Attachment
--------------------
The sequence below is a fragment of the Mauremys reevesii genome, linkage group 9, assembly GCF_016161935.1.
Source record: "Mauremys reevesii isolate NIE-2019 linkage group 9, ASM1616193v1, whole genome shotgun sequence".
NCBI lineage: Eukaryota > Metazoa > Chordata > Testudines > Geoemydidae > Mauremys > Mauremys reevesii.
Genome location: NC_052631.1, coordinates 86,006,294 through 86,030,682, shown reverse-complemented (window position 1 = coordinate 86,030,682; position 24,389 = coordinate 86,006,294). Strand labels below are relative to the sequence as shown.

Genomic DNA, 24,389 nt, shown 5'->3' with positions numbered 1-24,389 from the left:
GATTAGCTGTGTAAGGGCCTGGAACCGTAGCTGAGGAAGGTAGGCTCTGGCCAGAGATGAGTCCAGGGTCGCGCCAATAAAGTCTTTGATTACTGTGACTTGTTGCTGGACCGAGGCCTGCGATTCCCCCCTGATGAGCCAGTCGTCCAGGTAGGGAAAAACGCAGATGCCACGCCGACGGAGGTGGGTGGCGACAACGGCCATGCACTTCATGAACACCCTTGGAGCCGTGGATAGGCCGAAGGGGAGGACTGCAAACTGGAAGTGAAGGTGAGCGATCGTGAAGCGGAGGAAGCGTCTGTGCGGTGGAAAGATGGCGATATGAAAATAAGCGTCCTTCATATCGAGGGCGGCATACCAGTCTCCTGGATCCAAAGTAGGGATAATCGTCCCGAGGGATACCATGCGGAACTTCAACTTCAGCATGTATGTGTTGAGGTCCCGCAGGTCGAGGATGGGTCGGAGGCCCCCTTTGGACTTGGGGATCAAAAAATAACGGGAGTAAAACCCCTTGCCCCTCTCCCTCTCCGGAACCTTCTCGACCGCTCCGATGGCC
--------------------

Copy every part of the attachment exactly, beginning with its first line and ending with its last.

The sequence below is a fragment of the Mauremys reevesii genome, linkage group 9, assembly GCF_016161935.1.
Source record: "Mauremys reevesii isolate NIE-2019 linkage group 9, ASM1616193v1, whole genome shotgun sequence".
NCBI lineage: Eukaryota > Metazoa > Chordata > Testudines > Geoemydidae > Mauremys > Mauremys reevesii.
Genome location: NC_052631.1, coordinates 86,006,294 through 86,030,682, shown reverse-complemented (window position 1 = coordinate 86,030,682; position 24,389 = coordinate 86,006,294). Strand labels below are relative to the sequence as shown.

Genomic DNA, 24,389 nt, shown 5'->3' with positions numbered 1-24,389 from the left:
GATTAGCTGTGTAAGGGCCTGGAACCGTAGCTGAGGAAGGTAGGCTCTGGCCAGAGATGAGTCCAGGGTCGCGCCAATAAAGTCTTTGATTACTGTGACTTGTTGCTGGACCGAGGCCTGCGATTCCCCCCTGATGAGCCAGTCGTCCAGGTAGGGAAAAACGCAGATGCCACGCCGACGGAGGTGGGTGGCGACAACGGCCATGCACTTCATGAACACCCTTGGAGCCGTGGATAGGCCGAAGGGGAGGACTGCAAACTGGAAGTGAAGGTGAGCGATCGTGAAGCGGAGGAAGCGTCTGTGCGGTGGAAAGATGGCGATATGAAAATAAGCGTCCTTCATATCGAGGGCGGCATACCAGTCTCCTGGATCCAAAGTAGGGATAATCGTCCCGAGGGATACCATGCGGAACTTCAACTTCAGCATGTATGTGTTGAGGTCCCGCAGGTCGAGGATGGGTCGGAGGCCCCCTTTGGACTTGGGGATCAAAAAATAACGGGAGTAAAACCCCTTGCCCCTCTCCCTCTCCGGAACCTTCTCGACCGCTCCGATGGCC